- Captive Prince: While incognito in an enemy country, Prince Laurent goes to an inn as "Charls, the Veretian Cloth Merchant". The innkeeper disagrees and tells him that Charls is already there. Played for Laughs when the real Charls comes out to confront him, recognizes his Prince, and starts supporting Laurent's lie.
Charls: That's right. He is Charls. I am Charls. We are cousins, named after our grandfather. Charls.
- In the Outlander Leander series, Leander enters the city of Cerna, sneaks out without checking out, and later attempts to re-enter from the other side. In this particular case there was no impostor; he tried to check himself in twice.
- Used in Supernatural: The brothers check into an evidence warehouse using Homeland Security IDs, but are forced to flee once some very serious suits from Homeland Security arrive at the desk.
- A comedy variant: On Mad About You, Jaimie was going back to school, but Paul had forgotten to send in her registration forms. So he, Ira and Jaimie's friend Fran stealth sign her up for all the classes she wanted on the last day of registration, getting signatures from the teachers of the classes in question, and all had to get photo IDs taken, claiming they were Jaimie Buckman.
- Happens in the miniseries The Last Enemy, when the protagonist needs to talk to somebody being held in a secure medical facility. A fingerprint scanner is involved (but no cloning or time travel — it's pointed out that current fingerprint scanners really aren't that hard to fool).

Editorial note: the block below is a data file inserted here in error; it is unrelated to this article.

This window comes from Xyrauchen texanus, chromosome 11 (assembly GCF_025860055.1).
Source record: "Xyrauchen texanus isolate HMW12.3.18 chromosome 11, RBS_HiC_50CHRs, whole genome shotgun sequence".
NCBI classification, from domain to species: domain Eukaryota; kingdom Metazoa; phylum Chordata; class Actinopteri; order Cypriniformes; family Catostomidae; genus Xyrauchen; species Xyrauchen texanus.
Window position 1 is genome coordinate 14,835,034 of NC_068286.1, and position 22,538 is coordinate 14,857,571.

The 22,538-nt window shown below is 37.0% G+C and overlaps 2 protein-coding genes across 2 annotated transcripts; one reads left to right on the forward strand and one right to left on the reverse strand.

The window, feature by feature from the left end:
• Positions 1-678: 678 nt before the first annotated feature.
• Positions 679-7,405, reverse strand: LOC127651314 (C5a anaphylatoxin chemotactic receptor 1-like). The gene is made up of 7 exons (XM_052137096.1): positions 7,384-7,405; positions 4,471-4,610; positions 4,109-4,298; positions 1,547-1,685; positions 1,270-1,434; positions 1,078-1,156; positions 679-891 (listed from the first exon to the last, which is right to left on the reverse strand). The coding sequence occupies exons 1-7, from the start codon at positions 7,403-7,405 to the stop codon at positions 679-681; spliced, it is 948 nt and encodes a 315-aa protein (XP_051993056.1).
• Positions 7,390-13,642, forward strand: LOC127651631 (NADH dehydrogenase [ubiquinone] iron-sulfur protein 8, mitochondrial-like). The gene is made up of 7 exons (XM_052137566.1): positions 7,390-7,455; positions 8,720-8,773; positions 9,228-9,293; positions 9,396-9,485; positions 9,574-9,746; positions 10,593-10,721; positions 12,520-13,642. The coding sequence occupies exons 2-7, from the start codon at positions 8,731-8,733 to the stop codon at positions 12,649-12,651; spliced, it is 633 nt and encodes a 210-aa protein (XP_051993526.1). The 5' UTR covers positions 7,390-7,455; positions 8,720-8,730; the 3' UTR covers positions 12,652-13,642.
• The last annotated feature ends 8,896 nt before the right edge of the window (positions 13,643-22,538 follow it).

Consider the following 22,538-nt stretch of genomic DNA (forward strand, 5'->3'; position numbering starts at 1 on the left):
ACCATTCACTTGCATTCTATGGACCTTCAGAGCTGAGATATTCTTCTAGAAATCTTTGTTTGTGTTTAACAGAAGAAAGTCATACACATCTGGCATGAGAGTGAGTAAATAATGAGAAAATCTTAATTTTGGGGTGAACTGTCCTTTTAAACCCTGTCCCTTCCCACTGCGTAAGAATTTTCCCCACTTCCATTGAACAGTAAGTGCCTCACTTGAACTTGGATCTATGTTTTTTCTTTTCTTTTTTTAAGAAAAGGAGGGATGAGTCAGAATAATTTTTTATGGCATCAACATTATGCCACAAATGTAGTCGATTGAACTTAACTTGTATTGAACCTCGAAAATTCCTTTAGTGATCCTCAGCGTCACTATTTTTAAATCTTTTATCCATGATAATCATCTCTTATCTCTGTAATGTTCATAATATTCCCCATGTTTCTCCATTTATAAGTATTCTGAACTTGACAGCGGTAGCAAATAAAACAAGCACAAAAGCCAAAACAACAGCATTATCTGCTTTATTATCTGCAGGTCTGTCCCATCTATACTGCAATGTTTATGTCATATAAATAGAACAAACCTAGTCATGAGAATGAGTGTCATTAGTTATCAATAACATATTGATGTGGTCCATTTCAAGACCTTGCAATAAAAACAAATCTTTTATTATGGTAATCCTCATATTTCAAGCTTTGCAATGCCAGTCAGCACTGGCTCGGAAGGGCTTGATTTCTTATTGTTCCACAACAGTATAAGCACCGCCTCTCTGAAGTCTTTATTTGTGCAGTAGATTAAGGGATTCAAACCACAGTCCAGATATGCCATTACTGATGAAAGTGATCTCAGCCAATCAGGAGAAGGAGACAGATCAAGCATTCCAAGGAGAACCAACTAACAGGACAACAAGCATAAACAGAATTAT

- The first time the Leverage crew pretend to be FBI agents, they resolve the situation (and have the mark arrested) before finding out that the real Feds are on the way. To avoid this trope, they quickly tell the cops that their associates are about to arrive and take off. The real agents are a little confused but decide to play along and accept the glory.
- The X-Files: In the episode "Synchrony", Mulder is helping a scientist whose much older future self has travelled back in time to prevent his past self from causing the terrible future he came from (though the scientist is understandably very skeptical about the whole story). When Mulder and the scientist goes to investigate the laboratory the scientist works at, the scientist checks in at security via a hand-print scanner, and the guard tells him that he has already logged in some time ago. The scientist is of course confused by this, but Mulder quickly puts two and two together and realizes the man's future self is already in the building.